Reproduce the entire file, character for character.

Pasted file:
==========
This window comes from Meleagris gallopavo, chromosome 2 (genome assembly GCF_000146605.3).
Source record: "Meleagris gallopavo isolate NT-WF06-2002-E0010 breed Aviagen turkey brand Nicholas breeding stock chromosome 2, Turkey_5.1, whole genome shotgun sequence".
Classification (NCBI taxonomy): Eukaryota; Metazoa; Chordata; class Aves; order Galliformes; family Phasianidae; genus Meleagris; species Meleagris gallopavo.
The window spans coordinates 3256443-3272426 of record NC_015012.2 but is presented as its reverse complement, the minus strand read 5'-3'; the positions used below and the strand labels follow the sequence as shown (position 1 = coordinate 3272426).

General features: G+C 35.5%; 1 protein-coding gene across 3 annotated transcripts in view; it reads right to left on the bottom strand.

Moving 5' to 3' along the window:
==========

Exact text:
This window comes from Meleagris gallopavo, chromosome 2 (genome assembly GCF_000146605.3).
Source record: "Meleagris gallopavo isolate NT-WF06-2002-E0010 breed Aviagen turkey brand Nicholas breeding stock chromosome 2, Turkey_5.1, whole genome shotgun sequence".
Classification (NCBI taxonomy): Eukaryota; Metazoa; Chordata; class Aves; order Galliformes; family Phasianidae; genus Meleagris; species Meleagris gallopavo.
The window spans coordinates 3256443-3272426 of record NC_015012.2 but is presented as its reverse complement, the minus strand read 5'-3'; the positions used below and the strand labels follow the sequence as shown (position 1 = coordinate 3272426).

General features: G+C 35.5%; 1 protein-coding gene across 3 annotated transcripts in view; it reads right to left on the bottom strand.

Moving 5' to 3' along the window: